Disposed within housing 66 is an electronically operated latching means 82 which selectively latches and unlatches associated airfoil 46 in response to a signal received from computer 200 via signal coupler 113 and signal converter 115, as shown in FIG. 5. Computer 200 determines when to latch and unlatch airfoils 46 by analyzing the position of airfoil structure 20 and the orientation of airfoil 46 relative to the wind direction. Latching means 82 may be a friction brake, a magnetic brake, such as a stepper motor or a solenoid. Typically, a solenoid is employed, the armature of which engages a notch or hole in a disk, or the spokes of a wheel.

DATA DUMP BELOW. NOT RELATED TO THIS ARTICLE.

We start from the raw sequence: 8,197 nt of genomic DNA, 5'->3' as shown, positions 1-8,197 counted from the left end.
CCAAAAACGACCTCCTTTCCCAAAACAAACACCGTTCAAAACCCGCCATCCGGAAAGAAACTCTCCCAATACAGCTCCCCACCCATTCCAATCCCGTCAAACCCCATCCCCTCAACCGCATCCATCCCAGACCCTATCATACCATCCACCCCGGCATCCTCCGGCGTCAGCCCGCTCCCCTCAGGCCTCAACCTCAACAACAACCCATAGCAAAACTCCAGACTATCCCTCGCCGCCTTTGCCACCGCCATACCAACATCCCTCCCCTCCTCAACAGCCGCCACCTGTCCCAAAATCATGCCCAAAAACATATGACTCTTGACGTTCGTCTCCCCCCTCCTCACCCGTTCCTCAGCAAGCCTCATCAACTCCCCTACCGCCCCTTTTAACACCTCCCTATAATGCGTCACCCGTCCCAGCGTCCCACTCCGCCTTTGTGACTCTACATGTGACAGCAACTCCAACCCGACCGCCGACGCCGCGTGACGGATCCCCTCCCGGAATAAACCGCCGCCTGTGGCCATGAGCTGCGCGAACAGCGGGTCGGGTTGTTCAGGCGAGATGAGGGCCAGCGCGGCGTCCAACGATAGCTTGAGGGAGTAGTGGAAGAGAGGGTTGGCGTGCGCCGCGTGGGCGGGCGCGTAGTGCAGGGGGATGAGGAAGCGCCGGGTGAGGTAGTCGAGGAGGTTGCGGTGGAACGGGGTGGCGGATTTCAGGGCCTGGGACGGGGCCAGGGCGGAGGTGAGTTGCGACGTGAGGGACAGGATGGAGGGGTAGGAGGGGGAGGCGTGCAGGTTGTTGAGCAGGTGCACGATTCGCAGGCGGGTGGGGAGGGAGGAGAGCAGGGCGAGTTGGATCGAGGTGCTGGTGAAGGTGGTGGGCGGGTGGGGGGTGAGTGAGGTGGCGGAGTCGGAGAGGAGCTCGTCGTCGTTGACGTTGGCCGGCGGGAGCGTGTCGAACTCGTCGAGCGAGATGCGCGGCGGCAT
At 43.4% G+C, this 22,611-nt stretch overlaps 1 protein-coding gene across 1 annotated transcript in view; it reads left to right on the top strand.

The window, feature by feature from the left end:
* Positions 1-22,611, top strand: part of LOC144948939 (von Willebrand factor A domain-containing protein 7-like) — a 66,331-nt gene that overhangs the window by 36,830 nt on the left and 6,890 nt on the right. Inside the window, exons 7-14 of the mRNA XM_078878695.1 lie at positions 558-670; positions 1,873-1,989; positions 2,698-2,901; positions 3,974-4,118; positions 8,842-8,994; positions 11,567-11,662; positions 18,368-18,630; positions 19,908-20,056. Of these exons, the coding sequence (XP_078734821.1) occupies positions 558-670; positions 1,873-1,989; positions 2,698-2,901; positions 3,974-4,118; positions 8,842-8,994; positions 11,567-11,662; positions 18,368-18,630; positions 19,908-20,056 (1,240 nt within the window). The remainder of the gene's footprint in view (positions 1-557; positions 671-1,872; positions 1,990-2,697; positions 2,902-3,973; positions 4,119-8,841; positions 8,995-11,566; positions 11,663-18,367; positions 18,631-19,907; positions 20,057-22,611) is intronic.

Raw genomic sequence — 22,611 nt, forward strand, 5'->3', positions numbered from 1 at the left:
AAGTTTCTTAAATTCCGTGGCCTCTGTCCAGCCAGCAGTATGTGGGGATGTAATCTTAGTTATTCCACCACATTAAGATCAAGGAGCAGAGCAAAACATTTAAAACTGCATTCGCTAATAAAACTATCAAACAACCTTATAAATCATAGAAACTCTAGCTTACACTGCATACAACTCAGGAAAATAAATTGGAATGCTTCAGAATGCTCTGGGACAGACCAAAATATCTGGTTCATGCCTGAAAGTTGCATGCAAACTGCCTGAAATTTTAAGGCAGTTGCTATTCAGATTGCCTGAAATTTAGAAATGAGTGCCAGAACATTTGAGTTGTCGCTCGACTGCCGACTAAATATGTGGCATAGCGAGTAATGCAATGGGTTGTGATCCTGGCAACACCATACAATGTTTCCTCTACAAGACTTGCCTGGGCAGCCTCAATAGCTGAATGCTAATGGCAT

With reference now to FIGS. 2 and 5, a typical example of the operation of the apparatus of FIG. 1 will be described. Arrows 210 indicate the wind direction at a given time, and arrow 212 indicates the direction of rotation of shaft 12. A complete operational circuit may be defined as the path followed by an airfoil structure 20 revolving about shaft 12 from position A, sequentially to positions B, C and D and finally back to A again in response to the force of the wind. This circuit may be divided into two semi-circles or sides; a leeward side from position A to position C wherein the rotational direction of the airfoil structures 20 is substantially in the same direction as the wind flow; and a windward side from position C to position A wherein the rotational direction of the airfoil structures 20 is substantially opposite that of the wind flow. As an airfoil structure 20 reaches position A in FIG. 2, where airfoil structure 20 faces into the wind and airfoil 46 is aligned parallel to the wind, the airfoil 46 is between the windward and leeward sides. It is at this point that airfoil 46 is latched by latching means 82 into a fixed position. Airfoil 46 remains latched until airfoil structure 20 approximately reaches position C of FIG. 2. On the leeward side, a surface of airfoil 46 faces the wind an provides a torque to drive shaft 12. Even as airfoil structure 20 reaches position B, airfoil 46 still provides sufficient torque to power device 10, although not as much as previously, and thus airfoil 46 is retained in the same latched condition. Also, as one airfoil structure 20 reaches position B, another structure 20 is passing position A and its airfoil 46 is latched to supplement the torque provided by structure 20 at position B. As airfoil structure 20 reaches position C, between the leeward and windward sides, airfoil 46 is aligned parallel to the wind flow and no longer provides torque. Latching means 82 automatically unlatches airfoil 46 in response to a signal from computer 200. As airfoil structure 20 rotates through the windward side, airfoil 46 is permitted to rotate freely about shaft 44 in its unlatched condition. The shape of airfoil 46 causes it to rotate into a position parallel to the wind flow, as shown by arrow 21 at position D, so that airfoil 46 creates minimal wind resistance. As airfoil 46 moves from position D to position A, it retains the orientation shown at position D rotating about shaft 44, as shown by arrow 211. As airfoil 46 reaches position A, it is thus automatically in the proper orientation to be latched, as previously described.